Although the doctrine of eternal generation has been affirmed by theologians of nearly every ecclesiastical tradition since the fourth century, it has fallen on hard times among evangelical theologians since the nineteenth century.
The doctrine has been a structural element in two larger doctrinal complexes: Christology and the Trinity.
The neglect of the doctrine of eternal generation represents a great loss for constructive evangelical Trinitarian theology. Retrieving the doctrine of eternal generation for contemporary evangelical theology calls for a multifaceted approach.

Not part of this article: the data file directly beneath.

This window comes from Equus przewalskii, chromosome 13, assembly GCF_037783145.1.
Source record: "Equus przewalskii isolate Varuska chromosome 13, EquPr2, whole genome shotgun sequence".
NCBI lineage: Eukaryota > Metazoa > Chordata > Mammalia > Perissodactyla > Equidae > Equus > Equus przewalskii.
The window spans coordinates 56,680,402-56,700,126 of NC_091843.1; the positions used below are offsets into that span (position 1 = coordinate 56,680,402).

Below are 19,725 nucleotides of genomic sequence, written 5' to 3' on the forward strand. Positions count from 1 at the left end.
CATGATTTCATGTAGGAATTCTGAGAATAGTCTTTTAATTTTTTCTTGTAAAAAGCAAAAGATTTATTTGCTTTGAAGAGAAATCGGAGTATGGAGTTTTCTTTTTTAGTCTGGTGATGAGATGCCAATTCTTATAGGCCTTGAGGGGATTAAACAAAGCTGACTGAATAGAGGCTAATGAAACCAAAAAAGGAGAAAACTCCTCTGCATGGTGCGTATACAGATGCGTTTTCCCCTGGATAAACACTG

Retrieving Eternal Generation addresses (1) the hermeneutical logic and biblical bases of the doctrine of eternal generation; (2) key historical figures and moments in the development of the doctrine of eternal generation; and (3) the broad dogmatic significance of the doctrine of eternal generation for theology.
The book addresses both the common modern objections to the doctrine of eternal generation and presents the productive import of the doctrine for twenty-first century evangelical theology.
Contributors include Michael Allen, Lewis Ayres, D. A. Carson, Oliver Crisp, and more.